Maldives loses MSC accreditation for pole and line yellowfin tuna

Published on
April 18, 2016

Certifier DNV-GL has suspended the Marine Stewardship Council's certification of the Maldives’ pole and line yellowfin tuna fishery, effective 15 April, 2016.

The suspension comes following the recent release of the Indian Ocean Tuna Commission Scientific Committee’s assessment of the species, which showed stocks in decline due to increased targeting from other countries and other methods of fishing.

“The IOTC reported that the substantial increase in longline, gillnet, handline and purse seine fishing effort, and associate catches in recent years, has substantially increased the pressure on the Indian Ocean stock as a whole, with recent fishing exceeding the maximum sustainable yield-related levels,” the MSC said in its report on the suspension.

Yellowfin tuna harvested by the Maldives pole and line fishery prior to the date of suspension and currently in the supply chain are still eligible to be sold as certified MSC products, according to the organization.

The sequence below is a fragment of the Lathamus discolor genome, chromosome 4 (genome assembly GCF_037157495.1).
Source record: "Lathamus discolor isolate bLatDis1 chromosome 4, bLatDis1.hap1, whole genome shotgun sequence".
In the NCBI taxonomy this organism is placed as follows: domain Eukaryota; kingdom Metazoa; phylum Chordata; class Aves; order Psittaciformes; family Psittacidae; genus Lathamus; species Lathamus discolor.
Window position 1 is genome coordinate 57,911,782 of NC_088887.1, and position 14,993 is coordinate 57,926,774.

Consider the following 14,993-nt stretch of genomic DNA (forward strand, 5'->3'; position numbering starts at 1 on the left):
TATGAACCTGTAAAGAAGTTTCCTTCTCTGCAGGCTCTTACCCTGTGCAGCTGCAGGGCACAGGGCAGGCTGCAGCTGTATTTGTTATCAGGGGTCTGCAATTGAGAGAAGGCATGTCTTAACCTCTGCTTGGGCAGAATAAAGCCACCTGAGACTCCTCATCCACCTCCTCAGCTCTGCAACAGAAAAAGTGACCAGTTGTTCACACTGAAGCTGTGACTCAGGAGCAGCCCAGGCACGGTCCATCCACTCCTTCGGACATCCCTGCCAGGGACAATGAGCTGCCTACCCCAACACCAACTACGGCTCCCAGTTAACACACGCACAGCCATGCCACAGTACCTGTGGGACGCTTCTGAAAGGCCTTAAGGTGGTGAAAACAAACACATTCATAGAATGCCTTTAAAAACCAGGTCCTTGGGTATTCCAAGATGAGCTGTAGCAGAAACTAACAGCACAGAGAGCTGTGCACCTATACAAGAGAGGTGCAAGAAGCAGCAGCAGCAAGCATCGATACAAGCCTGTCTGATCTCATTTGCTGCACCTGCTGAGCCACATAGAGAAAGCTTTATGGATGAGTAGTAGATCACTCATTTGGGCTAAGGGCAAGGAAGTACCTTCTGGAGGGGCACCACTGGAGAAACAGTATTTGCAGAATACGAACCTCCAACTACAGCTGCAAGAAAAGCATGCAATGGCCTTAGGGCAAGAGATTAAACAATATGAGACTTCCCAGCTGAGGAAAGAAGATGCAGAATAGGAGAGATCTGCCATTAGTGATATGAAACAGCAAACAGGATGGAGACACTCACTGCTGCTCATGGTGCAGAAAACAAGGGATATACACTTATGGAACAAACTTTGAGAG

The Maldives’ pole and line fishery now has 90 days to come up with a corrective action plan to address the cause of the suspension. If that plan is confirmed, the fishery may regain accreditation if stocks of the fish recover. If no plan is created, the MSC certificate will be fully withdrawn, according to the MSC.

Also on 15 April, 2015, DNV-GL certified the Maldives pole and line skipjack tuna fishery as meeting all requirements necessary to retain its MSC certificate. DNV-GL took into account the IOTC’s assessment determining the skipjack stock to be in good health and not subject to overfishing, according to MSC's overview of the recertification.

The IOTC will consider crafting and adopting harvest control rules for the skipjack fishery at its annual meeting in La Reunion, France in May 2016.

“The MSC commends the fishery’s continued improvements and management effectiveness, and acknowledges their wider efforts to support sustainability in the Indian Ocean,” said MSC Global Fisheries Coordinator Jim Humphreys. “We encourage the IOTC to adopt the necessary measures needed to safeguard tuna stocks now and for the future.”

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